DM Pararescuemen receive high military distinction

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Two Bronze Stars with valor sit on a table at Davis-Monthan Air Force Base, Ariz., Oct. 1, 2020. U.S. Air Force Master Sgt. Adam and Staff Sgt. Benjamin, 48th Rescue Squadron pararescuemen, were presented Bronze Stars with valor for their actions while deployed. (Air Force photograph by Senior Airman Jacob T. Stephens)
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Master Sgt. Adam and Staff Sgt. Benjamin, 48th Rescue Squadron pararescuemen, were presented a Bronze Star with valor at Davis-Monthan Air Force Base, Arizona, Oct. 1, 2020.

Adam and Benjamin were presented these decorations, the fourth highest military honor, in recognition of their heroic actions while deployed and engaged in combat action with opposition forces.

Maj. Gen. Barry Cornish, 12th Air Force commander, returns Staff Sgt. Benjaminís, 48th Rescue Squadron pararescueman, salute during a Bronze Star presentation ceremony at Davis-Monthan Air Force Base, Ariz., Oct. 1, 2020. Benjamin was presented the Bronze Star Medal with valor for his actions while deployed. (Air Force photograph by Senior Airman Jacob T. Stephens)

“I was attached to a U.S. Army Special Forces Operational Detachment as a medic on one of their assault teams,” said Benjamin. “We were clearing a Taliban compound and one of our partner force commandos was shot clearing a compound. My team leader quickly led the assault as we eliminated the enemy with small arms fire and hand grenades at room distance. I treated multiple casualties with advanced medical interventions and helped coordinate exfiltration while my team continued to eliminate the threat.”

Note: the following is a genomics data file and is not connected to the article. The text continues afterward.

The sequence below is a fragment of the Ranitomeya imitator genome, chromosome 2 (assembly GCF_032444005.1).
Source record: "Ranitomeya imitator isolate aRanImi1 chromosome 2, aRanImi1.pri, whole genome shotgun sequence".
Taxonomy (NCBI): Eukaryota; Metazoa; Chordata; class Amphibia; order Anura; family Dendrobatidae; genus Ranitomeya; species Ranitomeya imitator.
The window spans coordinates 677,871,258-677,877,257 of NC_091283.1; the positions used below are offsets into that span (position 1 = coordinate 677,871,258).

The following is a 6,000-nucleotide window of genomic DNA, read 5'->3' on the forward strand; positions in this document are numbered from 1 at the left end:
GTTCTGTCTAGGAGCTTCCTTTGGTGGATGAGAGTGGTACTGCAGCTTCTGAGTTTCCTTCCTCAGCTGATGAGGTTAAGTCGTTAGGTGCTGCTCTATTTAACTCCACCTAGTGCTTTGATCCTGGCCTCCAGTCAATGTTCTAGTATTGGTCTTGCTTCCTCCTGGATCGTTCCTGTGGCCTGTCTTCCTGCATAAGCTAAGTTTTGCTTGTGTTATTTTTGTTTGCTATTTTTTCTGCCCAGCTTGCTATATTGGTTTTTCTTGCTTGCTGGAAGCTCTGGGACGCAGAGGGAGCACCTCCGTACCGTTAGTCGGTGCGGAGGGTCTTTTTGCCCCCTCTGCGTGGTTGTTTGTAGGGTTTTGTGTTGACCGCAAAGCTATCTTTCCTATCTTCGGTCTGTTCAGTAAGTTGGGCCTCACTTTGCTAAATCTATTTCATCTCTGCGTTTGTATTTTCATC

Adam was also recognized for executing a different rescue that ended with the same result: saved lives.

“I was attached to a Special Forces Team and while we were moving to a compound to take out an improvised explosive device manufacturer, we took a heavy IED attack, as well as small arms fire,” said Adam. “Previous training like the Combat Team Leader Course and our spin up at Razor’s Edge with Red Team helped because I knew what I was capable of. I knew what I was physically able to do, I knew I could treat that guy under fire in the dark and training with other rotary wing platforms gave me the confidence to call in a clear nine line quickly.”

These Airmen work under the motto ‘that others may live’ and they both relied on training they had received as they put themselves in danger to save the lives of multiple wounded coalition personnel.

“It is an honor to be recognized, however, the experience and brotherhood created with my team overseas is the most valuable piece for me,” said Benjamin. “The Air Force best utilizes its special warfare assets when putting them to work in the joint environment and I am proud to be a part of that.”

The rescue mission is an inherently dangerous mission, but one that is required by coalition forces worldwide. These Airmen are constantly training to maintain their state of high-end readiness so when it’s time to answer the call, they are prepared to execute while in harm’s way so that others may live.

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